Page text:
At what age do you teach kids about guns? How to shoot? - Page 3
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Thread: At what age do you teach kids about guns? How to shoot?

  1. #21
    okie, your experience sounds like mine. I have lost too many friends in my life to buy into a lot of the rhetoric expoused about gun owners being so safety concious. While gowing up in my family as well as the entire community there was never any thought about guns being bad or banned, it was just something that every man and many women had. Just another household item that no one gave any real thought about. I know now that more thought should have been given to the safety involving guns but there are lots of things that we did that were unsafe.

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  3. #22
    Join Date
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    The sooner the better. Granted, they need to be able to handle the weapon physically. I learned at the age of 4 or 5. I would go pheasant hunting with my dad and grandpa. I didn't use the 12 gauge at the age, but my dad always brought his semi auto 22 pistol. When the day was done he would always find something for me to shoot at with the pistol. At the ripe old age of 12, he bought me my first shotgun, a 12 gauge pump from Sears. He bought me that so he could have his 12 pump back. I was always gone with it and hunting. My opinion, when they can physically handle the recoil, hold it correctly and understand, that is the time to start. Teach them what guns are for, demonstrate what they will do, make sure they understand "once the trigger is pulled, you can't take it back", and my dad's favorite..."if you aren't going to eat it, DON'T SHOOT IT!" I must have heard that a million times. Respect for a gun goes a long way and is easy to teach. A big part of gun handling is, "Don't be an example, set one!"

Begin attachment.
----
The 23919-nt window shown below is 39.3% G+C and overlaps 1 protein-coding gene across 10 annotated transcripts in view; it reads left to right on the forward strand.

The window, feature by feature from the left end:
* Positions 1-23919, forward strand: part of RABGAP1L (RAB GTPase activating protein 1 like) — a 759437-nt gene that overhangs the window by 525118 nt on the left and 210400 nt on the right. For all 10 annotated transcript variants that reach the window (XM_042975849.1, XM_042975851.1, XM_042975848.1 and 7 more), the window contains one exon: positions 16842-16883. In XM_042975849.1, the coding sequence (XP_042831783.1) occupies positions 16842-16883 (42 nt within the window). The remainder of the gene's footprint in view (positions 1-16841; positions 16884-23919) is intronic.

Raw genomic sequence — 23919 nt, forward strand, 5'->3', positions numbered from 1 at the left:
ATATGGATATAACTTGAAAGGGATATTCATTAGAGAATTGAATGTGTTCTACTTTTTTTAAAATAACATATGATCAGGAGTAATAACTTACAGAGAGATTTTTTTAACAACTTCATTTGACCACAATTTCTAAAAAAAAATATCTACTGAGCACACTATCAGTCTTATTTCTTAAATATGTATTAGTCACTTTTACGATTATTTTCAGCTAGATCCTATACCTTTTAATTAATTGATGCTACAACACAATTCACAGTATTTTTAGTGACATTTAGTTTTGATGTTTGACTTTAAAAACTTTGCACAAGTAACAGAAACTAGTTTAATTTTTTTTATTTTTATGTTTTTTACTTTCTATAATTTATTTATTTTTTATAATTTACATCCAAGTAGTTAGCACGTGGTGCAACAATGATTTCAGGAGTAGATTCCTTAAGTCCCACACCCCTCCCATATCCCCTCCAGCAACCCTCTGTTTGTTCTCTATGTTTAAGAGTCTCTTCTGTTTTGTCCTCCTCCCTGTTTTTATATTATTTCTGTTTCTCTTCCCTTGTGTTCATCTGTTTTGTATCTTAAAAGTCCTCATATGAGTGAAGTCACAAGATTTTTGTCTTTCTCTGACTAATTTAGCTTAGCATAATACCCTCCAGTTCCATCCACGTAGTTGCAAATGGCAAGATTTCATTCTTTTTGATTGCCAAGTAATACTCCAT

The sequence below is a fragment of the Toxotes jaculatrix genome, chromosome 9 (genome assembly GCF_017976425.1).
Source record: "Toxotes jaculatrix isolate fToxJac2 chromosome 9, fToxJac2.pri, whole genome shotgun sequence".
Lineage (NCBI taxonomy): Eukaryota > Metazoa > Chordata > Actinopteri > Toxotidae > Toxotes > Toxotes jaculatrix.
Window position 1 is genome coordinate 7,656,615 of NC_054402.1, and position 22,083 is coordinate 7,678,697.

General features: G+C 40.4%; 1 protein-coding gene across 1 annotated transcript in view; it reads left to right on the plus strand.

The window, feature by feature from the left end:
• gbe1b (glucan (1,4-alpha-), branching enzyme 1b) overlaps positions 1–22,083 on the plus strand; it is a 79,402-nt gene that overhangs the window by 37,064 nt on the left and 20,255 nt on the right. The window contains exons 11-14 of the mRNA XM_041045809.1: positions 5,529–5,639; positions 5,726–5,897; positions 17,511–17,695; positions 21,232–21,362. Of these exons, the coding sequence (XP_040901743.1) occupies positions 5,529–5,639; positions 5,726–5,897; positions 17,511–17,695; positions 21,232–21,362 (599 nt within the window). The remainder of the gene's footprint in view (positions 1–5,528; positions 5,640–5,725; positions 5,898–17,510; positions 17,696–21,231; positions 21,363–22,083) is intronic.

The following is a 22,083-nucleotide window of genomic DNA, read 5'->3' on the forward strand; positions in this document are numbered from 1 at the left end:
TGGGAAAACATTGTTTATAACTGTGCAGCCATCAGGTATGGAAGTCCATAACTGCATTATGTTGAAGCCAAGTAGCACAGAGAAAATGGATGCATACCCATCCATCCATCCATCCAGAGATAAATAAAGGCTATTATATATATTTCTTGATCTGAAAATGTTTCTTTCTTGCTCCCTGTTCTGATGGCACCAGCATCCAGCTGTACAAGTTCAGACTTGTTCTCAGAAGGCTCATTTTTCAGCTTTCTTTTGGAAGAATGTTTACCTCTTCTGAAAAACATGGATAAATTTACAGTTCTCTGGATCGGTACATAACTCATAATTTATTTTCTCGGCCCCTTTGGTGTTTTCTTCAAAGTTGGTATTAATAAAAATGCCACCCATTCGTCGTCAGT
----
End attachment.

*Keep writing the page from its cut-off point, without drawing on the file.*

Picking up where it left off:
4. #23
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    It's up to the child, how they react to firearms, if they seem interested, and the maturity level... yes, even children have a level of maturity. There is no magical age to hit before you're ready to handle firearms. I was about 10 when I started shooting rifles, shotguns, and pistols... either a .22 or a 20ga.

    My wife and I take our 2 yr old daughter to the range... one of us stays in the car away from the shooting of course, and we put ear muffs on her even though you don't need to in a car. She isn't sure what's going on but she's in interested. And, this is the only way both my wife and I can go shooting as often as we like... it's tough to get a babysitter most times.

    It's up to the parent or adult to decide when a child is ready to be introduced to firearms.
    Quote Originally Posted by Deanimator View Post
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  5. #24
    I was about 8 when I started to learn about guns.
    War to the Knife, Knife to the hilt.
    If we don't want to live in a trashy area, we all have to be willing to help pick up the trash.

  6. Quote Originally Posted by n4sxx View Post
    From my life,

    I was lucky my dad was on Army shooting team so I learned early had a B-B gun at 4 he showed me pistol safety with his match pistols at 6 had my own shotgun at 7 shot M-16 and 14 at 10 nuff said